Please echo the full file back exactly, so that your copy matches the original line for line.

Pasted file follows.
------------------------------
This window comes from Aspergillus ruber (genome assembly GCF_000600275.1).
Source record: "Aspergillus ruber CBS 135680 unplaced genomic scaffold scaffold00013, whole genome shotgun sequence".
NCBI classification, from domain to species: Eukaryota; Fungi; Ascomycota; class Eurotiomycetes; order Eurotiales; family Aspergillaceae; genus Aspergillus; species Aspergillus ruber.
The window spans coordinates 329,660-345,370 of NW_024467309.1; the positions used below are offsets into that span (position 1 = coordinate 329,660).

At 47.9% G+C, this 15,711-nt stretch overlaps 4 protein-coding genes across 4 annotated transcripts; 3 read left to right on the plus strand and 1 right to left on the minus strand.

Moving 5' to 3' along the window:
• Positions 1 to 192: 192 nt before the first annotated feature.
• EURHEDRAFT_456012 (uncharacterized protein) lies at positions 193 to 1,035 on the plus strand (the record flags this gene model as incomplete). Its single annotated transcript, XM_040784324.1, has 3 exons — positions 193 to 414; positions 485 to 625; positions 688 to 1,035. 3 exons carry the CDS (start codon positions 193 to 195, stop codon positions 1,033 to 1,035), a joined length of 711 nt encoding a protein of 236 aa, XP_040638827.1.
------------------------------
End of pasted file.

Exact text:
This window comes from Aspergillus ruber (genome assembly GCF_000600275.1).
Source record: "Aspergillus ruber CBS 135680 unplaced genomic scaffold scaffold00013, whole genome shotgun sequence".
NCBI classification, from domain to species: Eukaryota; Fungi; Ascomycota; class Eurotiomycetes; order Eurotiales; family Aspergillaceae; genus Aspergillus; species Aspergillus ruber.
The window spans coordinates 329,660-345,370 of NW_024467309.1; the positions used below are offsets into that span (position 1 = coordinate 329,660).

At 47.9% G+C, this 15,711-nt stretch overlaps 4 protein-coding genes across 4 annotated transcripts; 3 read left to right on the plus strand and 1 right to left on the minus strand.

Moving 5' to 3' along the window:
• Positions 1 to 192: 192 nt before the first annotated feature.
• EURHEDRAFT_456012 (uncharacterized protein) lies at positions 193 to 1,035 on the plus strand (the record flags this gene model as incomplete). Its single annotated transcript, XM_040784324.1, has 3 exons — positions 193 to 414; positions 485 to 625; positions 688 to 1,035. 3 exons carry the CDS (start codon positions 193 to 195, stop codon positions 1,033 to 1,035), a joined length of 711 nt encoding a protein of 236 aa, XP_040638827.1.